How to Survive as an Artist 19

Learn from the experiences of others.

A partnership can be a leaky ship.

Over the 50 years I have been existing as a fulltime artist and entrepreneur, I was privileged to enter several business partnerships and was forced to enter one. The experiences were mostly painful and unsuccessful, but it would be remiss of me not to mention the one happy and successful partnership and friendship that still exists to a limited extent to this day, hampered only by distance.

I used the word friendship, because it is highly likely that any partnership arrangement will be with a friend, probably eight or nine times out of ten. My happy and successful partnership was an unusual partnership that had very little room for contention, the partnership was with another artist who worked in a different medium. We both respected each other’s creations and we both had our own retail outlets and marketed each other’s work.

When you are operating in a tourist destination, in an environment where art is relatively new, reaching local customers can be a challenge. That was the case with both with us, which prompted some thinking outside the box. Our largest and most popular department store was located in the main city of Bridgetown. There was a restaurant on the third floor, next to the furniture department. The restaurant was also popular with locals and tourists alike, the prices were affordable and local favorites were on the menu. The lean business period for the furniture department was during the sugarcane season, commonly referred to as the crop season, which on the other hand, was a busy time for tourists and disposable income for the locals, plus most city office workers ate their lunches at the restaurant.

A request was made to the managing director to allow us to host a joint exhibition of our work in approximately 500 to 800 square feet of the furniture space next to the restaurant. We offered a 35% commission on sales to the store. We offered to be present ourselves, or one of our workers will be present as sales persons, but the purchases will be handled by one of the cashiers from the store.

The first exhibition was so financially successful that the exhibition became an annual affair and changed the management’s perspective on local arts and crafts. So much so that it became part and parcel of the store’s merchandise. We were all very surprised by the response of the locals. Many of them did not frequent our retail outlets, but they were familiar with our work. They had seen it in hotels, restaurants, and many of the villas and establishments where they worked.

The often repeated comment was, “We have seen your work and liked it, but we never thought that we could afford it.” The exhibitions were the most successful exhibitions we ever hosted, both in attendance and sales. As a spin-off, we were invited to host similar exhibitions in one of Trinidad’s largest depart sores at the time. The same problem now exists in Anguilla. There are no department stores in Anguilla. One of these days, I plan to engage a supermarket in the idea.

A Partnership that Left a Sour Taste in my Mouth

An English investor approached me as the CEO of a small ceramic production enterprise and made a proposal to expand the operation with him as a partner. I informed him that I was not interested. Days later, I received a call from the Minister of Trade asking me to reconsider the investor’s offer. I told him also that I was not interested. At which point, I was invited for discussions with the Ministry of Trade. What they revealed was disturbing and very political.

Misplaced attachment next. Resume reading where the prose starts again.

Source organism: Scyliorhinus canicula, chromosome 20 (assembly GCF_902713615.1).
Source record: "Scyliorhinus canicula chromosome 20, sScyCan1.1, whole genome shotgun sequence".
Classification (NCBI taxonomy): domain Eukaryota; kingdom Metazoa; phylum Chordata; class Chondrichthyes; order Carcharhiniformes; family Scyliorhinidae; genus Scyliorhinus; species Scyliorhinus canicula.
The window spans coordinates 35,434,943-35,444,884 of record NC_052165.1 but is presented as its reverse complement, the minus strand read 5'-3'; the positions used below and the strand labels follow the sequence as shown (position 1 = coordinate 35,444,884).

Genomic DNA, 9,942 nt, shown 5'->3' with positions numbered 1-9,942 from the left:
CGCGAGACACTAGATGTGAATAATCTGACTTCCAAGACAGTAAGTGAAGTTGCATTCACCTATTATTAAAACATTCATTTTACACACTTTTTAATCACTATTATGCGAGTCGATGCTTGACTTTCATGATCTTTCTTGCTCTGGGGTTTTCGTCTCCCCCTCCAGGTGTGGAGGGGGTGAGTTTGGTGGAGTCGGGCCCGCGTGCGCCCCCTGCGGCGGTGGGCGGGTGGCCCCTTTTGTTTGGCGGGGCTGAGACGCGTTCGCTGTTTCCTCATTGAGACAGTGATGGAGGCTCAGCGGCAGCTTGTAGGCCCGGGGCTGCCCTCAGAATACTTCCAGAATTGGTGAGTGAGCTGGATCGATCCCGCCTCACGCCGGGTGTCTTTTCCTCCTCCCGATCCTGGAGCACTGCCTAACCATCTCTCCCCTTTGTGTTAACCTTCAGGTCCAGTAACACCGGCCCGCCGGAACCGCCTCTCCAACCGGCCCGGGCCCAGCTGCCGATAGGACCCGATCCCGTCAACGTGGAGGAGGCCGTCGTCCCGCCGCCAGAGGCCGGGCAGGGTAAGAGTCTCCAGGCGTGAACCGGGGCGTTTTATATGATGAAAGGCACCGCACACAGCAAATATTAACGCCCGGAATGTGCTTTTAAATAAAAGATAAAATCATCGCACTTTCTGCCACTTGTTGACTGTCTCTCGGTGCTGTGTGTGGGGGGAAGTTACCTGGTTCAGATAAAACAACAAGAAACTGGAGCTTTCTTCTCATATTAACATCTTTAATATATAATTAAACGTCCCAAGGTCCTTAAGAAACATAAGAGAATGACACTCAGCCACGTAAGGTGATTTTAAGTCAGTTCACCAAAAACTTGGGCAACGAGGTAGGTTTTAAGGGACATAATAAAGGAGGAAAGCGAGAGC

The options on the table were hard to ignore. The ministry was planning to grant a Duty Free License with incentives to the investor. They were aware that another production operation would hurt my operation and they were trying to avoid the political fall-out. If I had done some research I would have called their bluff but it was another mistake made. The ministry advised me to form a partnership because they were prepared to grant the duty-free status to the investor with or without me.

A partnership was formed, which did yield some interesting developments. The new operation built a state of the art 160 cubic feet natural gas kiln with one powerful burner that circulated air throughout the kiln for fast cooling. I must admit I was excited because of the new technology and increase of production. The sad discovery was that the investor knew nothing about pottery and had no experience about producing ceramics, beyond researching the new gas kiln. It was not long before there were challenges in the working relationship.

One day, there was a visit from an important local businessman who unashamedly announced that he was approached by the partner to purchase my shares in the company but he would only purchase the shares if I remained as production manager. My daughter also tell strangers to beware of my laughs, because I do laugh when I am very angry.

My laughter did puzzle the local businessman. When he was informed that I did not offer my shares for sale, furthermore there were no discussions with my partner about selling my shares, plus I had no desire to work for anybody but myself. He was more puzzled. The relationship between my partner and myself became unbearable. I walked away from the company and reopened another ceramic studio. The partner tried to continue the joint operation without my assistance and the business eventually failed.

The self-owned ceramic studio remained in operation until my migration to Anguilla. That experience should have been enough to teach me the difficulties of a partnership, but I did it again and again.

Soon Come

Did you like this? Share it!

0 comments on “How to Survive as an Artist 19

Comments are closed.